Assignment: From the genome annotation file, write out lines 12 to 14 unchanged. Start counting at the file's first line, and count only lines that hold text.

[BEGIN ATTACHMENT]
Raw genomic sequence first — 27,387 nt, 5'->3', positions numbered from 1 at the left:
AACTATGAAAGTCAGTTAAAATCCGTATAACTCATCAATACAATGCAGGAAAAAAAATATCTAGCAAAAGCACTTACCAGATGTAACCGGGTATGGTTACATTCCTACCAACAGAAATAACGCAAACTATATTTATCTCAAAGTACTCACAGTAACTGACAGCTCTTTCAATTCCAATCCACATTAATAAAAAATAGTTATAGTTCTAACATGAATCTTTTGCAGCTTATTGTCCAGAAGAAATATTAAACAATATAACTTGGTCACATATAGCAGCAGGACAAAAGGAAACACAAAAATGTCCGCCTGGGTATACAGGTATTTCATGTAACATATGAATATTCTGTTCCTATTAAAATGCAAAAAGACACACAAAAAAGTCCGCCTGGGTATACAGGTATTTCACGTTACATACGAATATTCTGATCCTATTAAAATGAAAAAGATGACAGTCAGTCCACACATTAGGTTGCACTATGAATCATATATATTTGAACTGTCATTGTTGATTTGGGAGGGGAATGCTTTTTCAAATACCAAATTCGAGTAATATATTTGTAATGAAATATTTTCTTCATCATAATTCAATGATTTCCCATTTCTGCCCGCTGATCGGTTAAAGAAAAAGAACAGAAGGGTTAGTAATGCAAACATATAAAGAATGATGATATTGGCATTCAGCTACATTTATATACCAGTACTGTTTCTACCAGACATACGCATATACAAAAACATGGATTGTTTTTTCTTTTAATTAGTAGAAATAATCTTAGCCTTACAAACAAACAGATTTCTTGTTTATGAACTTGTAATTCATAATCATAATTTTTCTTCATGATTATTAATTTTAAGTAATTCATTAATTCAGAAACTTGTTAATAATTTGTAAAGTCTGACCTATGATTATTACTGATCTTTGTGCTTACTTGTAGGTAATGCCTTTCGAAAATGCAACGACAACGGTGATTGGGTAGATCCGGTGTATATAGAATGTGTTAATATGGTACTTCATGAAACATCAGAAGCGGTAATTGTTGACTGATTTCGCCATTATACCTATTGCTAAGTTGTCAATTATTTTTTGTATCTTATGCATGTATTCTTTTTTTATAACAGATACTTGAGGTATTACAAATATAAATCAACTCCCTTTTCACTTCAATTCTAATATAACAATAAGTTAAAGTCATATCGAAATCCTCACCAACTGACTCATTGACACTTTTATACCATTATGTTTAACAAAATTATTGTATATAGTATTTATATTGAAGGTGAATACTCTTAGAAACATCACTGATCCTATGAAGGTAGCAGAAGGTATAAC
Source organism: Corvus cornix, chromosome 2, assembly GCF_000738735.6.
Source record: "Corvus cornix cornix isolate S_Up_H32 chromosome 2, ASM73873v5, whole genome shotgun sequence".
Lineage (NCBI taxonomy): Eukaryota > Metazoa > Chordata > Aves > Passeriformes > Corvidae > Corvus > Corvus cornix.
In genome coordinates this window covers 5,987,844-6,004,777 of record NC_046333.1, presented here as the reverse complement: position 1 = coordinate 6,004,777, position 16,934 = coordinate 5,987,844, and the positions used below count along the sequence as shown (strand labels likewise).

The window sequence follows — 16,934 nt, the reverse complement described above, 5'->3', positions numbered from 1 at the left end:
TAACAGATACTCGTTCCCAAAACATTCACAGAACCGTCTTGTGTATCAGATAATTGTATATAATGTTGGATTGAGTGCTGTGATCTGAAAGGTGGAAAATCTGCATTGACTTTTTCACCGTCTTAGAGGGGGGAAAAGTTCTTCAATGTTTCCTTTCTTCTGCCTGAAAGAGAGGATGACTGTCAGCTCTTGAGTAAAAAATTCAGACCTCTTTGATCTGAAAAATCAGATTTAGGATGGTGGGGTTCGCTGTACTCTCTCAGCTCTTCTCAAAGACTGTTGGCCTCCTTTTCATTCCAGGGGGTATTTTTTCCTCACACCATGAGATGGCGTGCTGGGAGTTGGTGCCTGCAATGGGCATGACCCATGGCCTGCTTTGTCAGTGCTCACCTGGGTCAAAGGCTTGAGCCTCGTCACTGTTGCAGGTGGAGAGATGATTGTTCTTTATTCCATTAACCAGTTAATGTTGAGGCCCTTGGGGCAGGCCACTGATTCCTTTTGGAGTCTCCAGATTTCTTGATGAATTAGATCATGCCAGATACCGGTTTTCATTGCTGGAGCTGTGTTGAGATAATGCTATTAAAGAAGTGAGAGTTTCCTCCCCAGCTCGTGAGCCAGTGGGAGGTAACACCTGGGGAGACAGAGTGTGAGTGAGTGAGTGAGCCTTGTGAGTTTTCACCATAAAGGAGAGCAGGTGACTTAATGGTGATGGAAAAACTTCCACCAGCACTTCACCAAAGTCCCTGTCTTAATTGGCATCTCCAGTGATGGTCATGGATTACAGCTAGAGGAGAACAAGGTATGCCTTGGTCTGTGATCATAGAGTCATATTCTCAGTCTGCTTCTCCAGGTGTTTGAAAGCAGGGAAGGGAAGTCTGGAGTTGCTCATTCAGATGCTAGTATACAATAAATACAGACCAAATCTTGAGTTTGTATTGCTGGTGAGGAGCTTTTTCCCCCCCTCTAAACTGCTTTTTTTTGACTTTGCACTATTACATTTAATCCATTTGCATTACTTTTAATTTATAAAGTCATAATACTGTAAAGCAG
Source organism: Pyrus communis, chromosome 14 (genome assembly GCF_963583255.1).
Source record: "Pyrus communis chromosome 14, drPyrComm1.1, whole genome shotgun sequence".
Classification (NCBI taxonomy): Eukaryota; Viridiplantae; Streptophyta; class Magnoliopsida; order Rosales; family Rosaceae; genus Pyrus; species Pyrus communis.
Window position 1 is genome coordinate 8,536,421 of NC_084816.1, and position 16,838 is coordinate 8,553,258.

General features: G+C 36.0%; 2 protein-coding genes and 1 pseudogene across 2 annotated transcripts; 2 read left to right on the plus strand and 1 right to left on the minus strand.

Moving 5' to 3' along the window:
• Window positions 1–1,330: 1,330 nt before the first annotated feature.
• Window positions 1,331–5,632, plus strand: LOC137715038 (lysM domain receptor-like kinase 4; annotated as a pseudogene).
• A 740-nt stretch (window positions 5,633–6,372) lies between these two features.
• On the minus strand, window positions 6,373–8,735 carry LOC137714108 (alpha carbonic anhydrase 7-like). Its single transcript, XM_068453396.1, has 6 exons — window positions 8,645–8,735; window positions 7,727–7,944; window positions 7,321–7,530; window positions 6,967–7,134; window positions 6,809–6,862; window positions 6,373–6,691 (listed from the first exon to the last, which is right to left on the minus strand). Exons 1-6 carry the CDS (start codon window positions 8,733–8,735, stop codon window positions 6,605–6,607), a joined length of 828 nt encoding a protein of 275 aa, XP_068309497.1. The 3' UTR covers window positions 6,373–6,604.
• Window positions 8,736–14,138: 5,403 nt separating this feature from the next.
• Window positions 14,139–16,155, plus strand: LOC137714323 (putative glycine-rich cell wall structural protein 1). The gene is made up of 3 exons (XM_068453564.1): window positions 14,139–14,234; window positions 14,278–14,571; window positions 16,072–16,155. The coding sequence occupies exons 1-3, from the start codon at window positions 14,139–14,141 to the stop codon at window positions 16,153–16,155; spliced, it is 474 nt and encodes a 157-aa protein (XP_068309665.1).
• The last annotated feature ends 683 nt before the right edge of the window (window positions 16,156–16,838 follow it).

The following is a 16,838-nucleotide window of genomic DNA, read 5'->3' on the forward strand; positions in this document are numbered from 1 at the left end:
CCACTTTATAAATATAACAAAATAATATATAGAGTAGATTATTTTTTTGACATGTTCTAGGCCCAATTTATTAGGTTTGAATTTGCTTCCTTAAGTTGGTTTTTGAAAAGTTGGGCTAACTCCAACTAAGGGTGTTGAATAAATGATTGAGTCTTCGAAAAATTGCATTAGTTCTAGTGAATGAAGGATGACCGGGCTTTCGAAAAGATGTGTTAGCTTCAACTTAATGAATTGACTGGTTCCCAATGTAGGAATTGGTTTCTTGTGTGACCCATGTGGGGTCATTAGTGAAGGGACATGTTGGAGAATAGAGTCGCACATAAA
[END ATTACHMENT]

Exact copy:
Window position 1 is genome coordinate 8,536,421 of NC_084816.1, and position 16,838 is coordinate 8,553,258.

General features: G+C 36.0%; 2 protein-coding genes and 1 pseudogene across 2 annotated transcripts; 2 read left to right on the plus strand and 1 right to left on the minus strand.

Moving 5' to 3' along the window: